1, 1, 0, 0, 0, 0, 0, 0, 0, 1, 1, 0, 0, 1, 0, 0, 0, 0, 0, 0, 0, 0, 0,
0, 0, 0, 0, 0, 0, 0, 0, 0, 1, 1, 0, 0, 0, 0, 0, 0, 0, 0, 0, 0, 0, 0,
1, 1, 1, 1, 1, 0, 0, 0, 0, 1, 1, 0, 1, 0, 1, 0, 0, 0, 1, 0, 0, 0, 0,
0, 1, 1, 1, 0, 0, 0, 0, 0, 0, 0, 0, 0, 0, 0, 0, 1, 1, 1, 0, 0, 0, 0,
0, 0, 0, 0, 0, 1, 1, 0, 0, 1, 0, 0, 0, 0, 0, 0, 0, 1, 1, 0, 0, 0, 0,
1, 0, 0, 1, 1, 1, 1, 1, 0, 0, 0, 0, 0, 0, 0, 0, 0, 0, 0, 0, 0, 1, 1,
1, 0, 0, 0, 0, 0, 0, 0, 1, 1, 0, 0, 1, 1, 0, 1, 0, 0, 1, 1, 0, 1, 0,
0, 0, 0, 0, 0, 0, 0, 0, 0, 0, 0, 0, 0, 1, 0, 1, 1, 1, 0, 0, 1, 1, 0,
0, 0, 0, 0, 1, 1, 1, 1, 0, 1, 0, 0, 0, 0], dtype=int64)```

## Fit the Data

Now, we fit the data using Random Forest.

In [186]:
```## Training
rf = RandomForestClassifier(n_estimators=100) # initialize
rf.fit(trainArr, trainRes) # fit the data to the algorithm```
Out[186]:
```RandomForestClassifier(bootstrap=True, class_weight=None, criterion='gini',
max_depth=None, max_features='auto', max_leaf_nodes=None,
min_samples_leaf=1, min_samples_split=2,
min_weight_fraction_leaf=0.0, n_estimators=100, n_jobs=1,
oob_score=False, random_state=None, verbose=0,
warm_start=False)```

## Prepare the Testing Data

We prepare the testing data the way with did for the training data.

In [187]:
```## Testing
# put the test data in the same format
testArr = test.as_matrix(cols)
results = rf.predict(testArr)```

## Predictions

Next, we add the predictions we obtained with the test data back to the data frame, so we can compare side-by-side

In [188]:
```# Add predictions back to the data frame
test['predictions'] = results```
In [189]:
`test`
Out[189]:
ID BIRTH SMOKE RACE AGE LWT BWT LOW predictions
0 245 1 1 3 28 120 2865 0 0
1 246 2 1 3 33 141 2609 0 0
2 247 1 0 1 29 130 2613 0 0
3 248 2 0 1 34 151 3125 0 0
4 249 3 0 1 37 144 2481 1 1
5 250 1 1 2 31 187 1841 1 1
6 251 2 1 2 35 209 1598 1 1
7 252 3 1 2 41 217 2015 1 1
8 253 1 0 3 25 105 3489 0 0
9 254 2 0 3 30 129 3554 0 0
10 255 1 0 3 25 85 2719 0 0
11 256 2 0 3 30 106 2957 0 0
12 257 1 0 3 27 150 3226 0 0
13 258 2 0 3 33 172 3293 0 0
14 259 3 0 3 36 175 3091 0 0
15 260 1 0 3 23 97 3138 0 0
16 261 2 0 3 25 106 3247 0 0
17 262 3 0 3 31 128 3159 0 0
18 263 1 0 2 24 128 2796 0 0
19 264 2 0 2 29 152 2603 0 0
20 265 3 0 2 35 156 2884 0 0
21 266 1 0 3 24 132 3158 0 0
22 267 2 0 3 27 147 3523 0 0
23 268 1 1 1 21 165 3104 0 0
24 269 2 1 1 24 183 3012 0 0
25 270 1 1 1 29 105 3176 0 0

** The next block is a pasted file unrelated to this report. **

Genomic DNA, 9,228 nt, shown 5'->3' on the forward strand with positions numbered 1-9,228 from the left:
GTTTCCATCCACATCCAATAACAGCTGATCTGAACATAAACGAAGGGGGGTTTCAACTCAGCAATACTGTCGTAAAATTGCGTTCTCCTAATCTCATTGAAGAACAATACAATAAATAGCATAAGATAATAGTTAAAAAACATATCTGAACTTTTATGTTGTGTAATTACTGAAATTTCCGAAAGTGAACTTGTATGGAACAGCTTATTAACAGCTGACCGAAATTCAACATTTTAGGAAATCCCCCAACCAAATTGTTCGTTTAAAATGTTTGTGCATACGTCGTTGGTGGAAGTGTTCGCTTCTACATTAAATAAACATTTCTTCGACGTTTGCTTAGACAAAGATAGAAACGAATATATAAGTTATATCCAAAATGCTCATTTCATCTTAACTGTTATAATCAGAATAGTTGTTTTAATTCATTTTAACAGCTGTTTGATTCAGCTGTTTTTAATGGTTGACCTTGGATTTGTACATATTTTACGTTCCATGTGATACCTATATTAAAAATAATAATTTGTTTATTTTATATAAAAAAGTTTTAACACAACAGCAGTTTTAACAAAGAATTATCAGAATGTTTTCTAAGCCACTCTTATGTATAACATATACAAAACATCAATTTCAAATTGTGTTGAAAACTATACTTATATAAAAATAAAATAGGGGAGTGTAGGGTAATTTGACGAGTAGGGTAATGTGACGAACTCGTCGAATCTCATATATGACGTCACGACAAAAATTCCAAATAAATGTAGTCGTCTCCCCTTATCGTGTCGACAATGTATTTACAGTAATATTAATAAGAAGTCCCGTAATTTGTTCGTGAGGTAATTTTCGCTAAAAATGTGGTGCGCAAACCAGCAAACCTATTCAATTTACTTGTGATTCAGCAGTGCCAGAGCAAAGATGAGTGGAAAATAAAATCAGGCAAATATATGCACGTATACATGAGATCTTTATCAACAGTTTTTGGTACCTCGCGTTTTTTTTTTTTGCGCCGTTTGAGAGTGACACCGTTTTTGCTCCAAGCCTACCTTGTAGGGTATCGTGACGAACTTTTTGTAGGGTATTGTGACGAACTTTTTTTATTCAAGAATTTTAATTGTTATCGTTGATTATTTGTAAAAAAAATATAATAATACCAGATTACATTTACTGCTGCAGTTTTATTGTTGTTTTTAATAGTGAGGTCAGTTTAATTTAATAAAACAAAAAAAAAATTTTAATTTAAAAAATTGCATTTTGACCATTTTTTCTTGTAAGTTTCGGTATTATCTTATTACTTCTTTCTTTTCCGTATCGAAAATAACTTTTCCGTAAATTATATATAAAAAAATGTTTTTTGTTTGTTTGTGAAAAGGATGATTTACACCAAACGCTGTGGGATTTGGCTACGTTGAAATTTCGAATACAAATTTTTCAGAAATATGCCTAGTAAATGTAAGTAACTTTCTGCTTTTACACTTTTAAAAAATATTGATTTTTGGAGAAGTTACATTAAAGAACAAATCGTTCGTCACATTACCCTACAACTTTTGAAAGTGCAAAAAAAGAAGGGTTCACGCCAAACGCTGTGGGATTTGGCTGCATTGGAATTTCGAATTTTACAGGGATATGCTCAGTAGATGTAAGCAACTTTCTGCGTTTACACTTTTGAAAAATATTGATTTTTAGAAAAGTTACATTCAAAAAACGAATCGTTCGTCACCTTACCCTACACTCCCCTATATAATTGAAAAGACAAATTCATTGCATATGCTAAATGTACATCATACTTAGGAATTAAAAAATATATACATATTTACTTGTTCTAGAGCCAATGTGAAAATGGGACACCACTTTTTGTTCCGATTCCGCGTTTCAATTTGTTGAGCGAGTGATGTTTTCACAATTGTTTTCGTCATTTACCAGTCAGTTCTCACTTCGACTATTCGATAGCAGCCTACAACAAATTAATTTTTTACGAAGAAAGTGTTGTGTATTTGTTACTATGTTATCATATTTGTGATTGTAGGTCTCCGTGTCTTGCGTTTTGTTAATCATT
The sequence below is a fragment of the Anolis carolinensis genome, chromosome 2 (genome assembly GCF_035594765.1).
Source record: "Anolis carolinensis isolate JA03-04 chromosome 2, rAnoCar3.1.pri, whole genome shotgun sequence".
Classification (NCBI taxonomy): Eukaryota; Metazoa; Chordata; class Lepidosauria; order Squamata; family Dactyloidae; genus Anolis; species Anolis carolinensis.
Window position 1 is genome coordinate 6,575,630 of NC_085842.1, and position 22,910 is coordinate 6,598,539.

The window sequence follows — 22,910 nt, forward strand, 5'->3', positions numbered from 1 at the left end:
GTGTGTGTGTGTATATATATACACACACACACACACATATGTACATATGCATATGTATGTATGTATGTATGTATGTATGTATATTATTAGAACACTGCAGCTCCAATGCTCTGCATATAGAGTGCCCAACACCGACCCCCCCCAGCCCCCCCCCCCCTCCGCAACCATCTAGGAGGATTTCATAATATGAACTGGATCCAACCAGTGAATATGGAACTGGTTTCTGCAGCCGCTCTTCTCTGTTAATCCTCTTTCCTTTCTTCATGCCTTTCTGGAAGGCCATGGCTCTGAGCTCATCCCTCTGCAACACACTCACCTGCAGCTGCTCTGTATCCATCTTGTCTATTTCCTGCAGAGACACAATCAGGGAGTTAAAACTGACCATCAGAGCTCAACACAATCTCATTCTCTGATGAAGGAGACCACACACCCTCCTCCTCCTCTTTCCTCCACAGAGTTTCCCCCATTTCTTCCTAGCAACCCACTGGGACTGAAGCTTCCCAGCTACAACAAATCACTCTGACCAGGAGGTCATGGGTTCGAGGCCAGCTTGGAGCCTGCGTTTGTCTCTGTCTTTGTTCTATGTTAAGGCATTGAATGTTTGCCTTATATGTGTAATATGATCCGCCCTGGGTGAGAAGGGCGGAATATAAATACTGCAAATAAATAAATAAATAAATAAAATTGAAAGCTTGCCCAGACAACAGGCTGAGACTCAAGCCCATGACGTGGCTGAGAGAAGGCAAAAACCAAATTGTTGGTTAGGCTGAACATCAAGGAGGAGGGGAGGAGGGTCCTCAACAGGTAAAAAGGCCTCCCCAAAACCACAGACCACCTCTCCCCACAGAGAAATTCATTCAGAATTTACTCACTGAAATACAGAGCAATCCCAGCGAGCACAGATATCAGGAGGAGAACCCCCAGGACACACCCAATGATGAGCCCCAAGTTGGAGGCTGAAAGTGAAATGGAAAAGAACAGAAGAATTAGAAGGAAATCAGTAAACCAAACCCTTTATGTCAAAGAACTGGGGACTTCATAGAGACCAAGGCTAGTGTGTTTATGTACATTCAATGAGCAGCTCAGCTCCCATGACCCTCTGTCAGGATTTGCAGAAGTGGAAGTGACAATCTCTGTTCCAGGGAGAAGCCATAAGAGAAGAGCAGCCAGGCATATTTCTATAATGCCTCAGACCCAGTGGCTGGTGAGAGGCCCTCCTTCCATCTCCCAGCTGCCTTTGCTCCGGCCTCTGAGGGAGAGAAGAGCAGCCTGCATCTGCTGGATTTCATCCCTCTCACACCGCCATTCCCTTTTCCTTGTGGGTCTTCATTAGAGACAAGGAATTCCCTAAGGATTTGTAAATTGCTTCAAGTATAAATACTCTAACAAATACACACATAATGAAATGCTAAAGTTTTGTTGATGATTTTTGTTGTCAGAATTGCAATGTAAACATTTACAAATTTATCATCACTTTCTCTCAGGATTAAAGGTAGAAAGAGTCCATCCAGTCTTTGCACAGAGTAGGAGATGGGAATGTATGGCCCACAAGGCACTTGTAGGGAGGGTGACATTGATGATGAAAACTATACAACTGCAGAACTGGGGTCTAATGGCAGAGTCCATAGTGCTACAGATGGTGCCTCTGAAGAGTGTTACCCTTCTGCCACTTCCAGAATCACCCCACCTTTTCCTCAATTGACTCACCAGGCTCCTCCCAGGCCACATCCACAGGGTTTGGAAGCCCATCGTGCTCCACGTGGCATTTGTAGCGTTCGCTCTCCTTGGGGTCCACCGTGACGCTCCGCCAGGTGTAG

26 271 2 1 1 31 120 2826 0 0
27 272 3 1 1 37 130 2231 1 1
28 273 1 1 1 19 91 3335 0 0
29 274 2 1 1 24 112 3647 0 0
214 459 3 0 1 33 107 2411 1 1
215 460 1 0 1 33 202 3241 0 0
216 461 2 0 1 39 220 3666 0 0
217 462 1 0 3 28 120 3021 0 0
218 463 2 0 3 32 140 3428 0 0
219 464 3 0 3 37 140 3532 0 0
220 465 1 0 3 25 120 3134 0 0
221 466 2 0 3 27 136 3284 0 0
222 467 3 0 3 31 138 3812 0 0
223 468 4 0 3 34 129 3202 0 0
224 469 1 0 1 28 167 2172 1 1
225 470 2 0 1 32 190 2034 1 1
226 471 3 0 1 37 193 2990 0 0
227 472 1 1 1 17 122 2067 1 1
228 473 2 1 1 23 148 1702 1 1
229 474 1 0 1 29 150 2692 0 0
230 475 2 0 1 35 174 3308 0 0
231 476 1 1 2 26 168 3542 0 0
232 477 2 1 2 31 194 3386 0 0
233 478 1 0 2 17 113 2705 0 0
234 479 2 0 2 21 129 2917 0 0
235 480 3 0 2 26 132 2968 0 0
236 481 4 0 2 29 130 2878 0 0
237 482 1 0 2 17 113 3938 0 0
238 483 2 0 2 22 130 4513 0 0
239 484 1 1 1 24 90 2131 1 1
240 485 2 1 1 26 107 1452 1 1
241 486 1 1 2 32 121 2907 0 0
242 487 2 1 2 35 143 2465 1 1
243 488 1 0 1 25 155 2944 0 0

244 rows × 9 columns

## Predicting Probabilities

We now need to predict class labels for the test set. We will also generate the class probabilities, just to take a look.

In [190]:
```predicted = rf.predict(testArr)
print predicted```
```[0 0 0 0 1 1 1 1 0 0 0 0 0 0 0 0 0 0 0 0 0 0 0 0 0 0 0 1 0 0 0 1 1 0 0 0 0
0 1 0 1 0 0 0 1 1 1 0 0 0 0 0 1 1 0 0 0 1 1 1 0 1 1 0 0 0 0 0 0 1 0 0 0 0
0 1 1 1 1 0 0 0 0 0 0 0 0 0 0 0 0 1 1 1 0 0 1 0 1 1 1 1 0 1 1 0 0 0 0 1 1
1 0 0 0 0 0 0 1 1 1 1 0 0 1 0 0 1 1 1 1 1 1 0 0 0 0 0 0 0 0 0 0 0 1 1 1 0
0 0 0 0 0 0 0 0 0 0 0 0 0 0 0 0 0 1 1 1 1 0 0 0 0 0 0 0 0 0 0 0 0 0 0 0 0
0 0 0 0 0 0 0 1 0 0 0 1 0 0 0 0 0 0 1 1 0 0 0 0 1 1 1 0 0 1 0 0 0 0 0 0 0
0 0 1 1 0 1 1 0 0 0 0 0 0 0 0 0 0 1 1 0 1 0]
```
In [191]:
```# generate class probabilities
probs = rf.predict_proba(testArr)
print probs```
```[[ 0.92  0.08]
[ 0.9   0.1 ]
[ 0.96  0.04]
[ 0.99  0.01]
[ 0.11  0.89]
[ 0.27  0.73]
[ 0.27  0.73]
[ 0.28  0.72]
[ 0.98  0.02]
[ 1.    0.  ]
[ 0.97  0.03]
[ 0.98  0.02]
[ 0.96  0.04]
[ 0.95  0.05]
[ 0.99  0.01]
[ 0.98  0.02]
[ 0.97  0.03]
[ 0.99  0.01]
[ 0.97  0.03]
[ 1.    0.  ]
[ 1.    0.  ]
[ 0.96  0.04]
[ 0.97  0.03]
[ 0.98  0.02]
[ 0.99  0.01]
[ 1.    0.  ]
[ 0.95  0.05]
[ 0.01  0.99]
[ 0.99  0.01]
[ 0.96  0.04]
[ 0.93  0.07]
[ 0.02  0.98]
[ 0.06  0.94]
[ 0.96  0.04]
[ 0.98  0.02]
[ 1.    0.  ]
[ 0.97  0.03]
[ 0.85  0.15]
[ 0.14  0.86]
[ 0.97  0.03]
[ 0.06  0.94]
[ 0.98  0.02]
[ 1.    0.  ]
[ 1.    0.  ]
[ 0.06  0.94]
[ 0.07  0.93]
[ 0.06  0.94]
[ 0.99  0.01]
[ 0.98  0.02]
[ 0.96  0.04]
[ 0.98  0.02]
[ 1.    0.  ]
[ 0.04  0.96]
[ 0.15  0.85]
[ 0.99  0.01]
[ 1.    0.  ]
[ 0.94  0.06]
[ 0.1   0.9 ]
[ 0.02  0.98]
[ 0.    1.  ]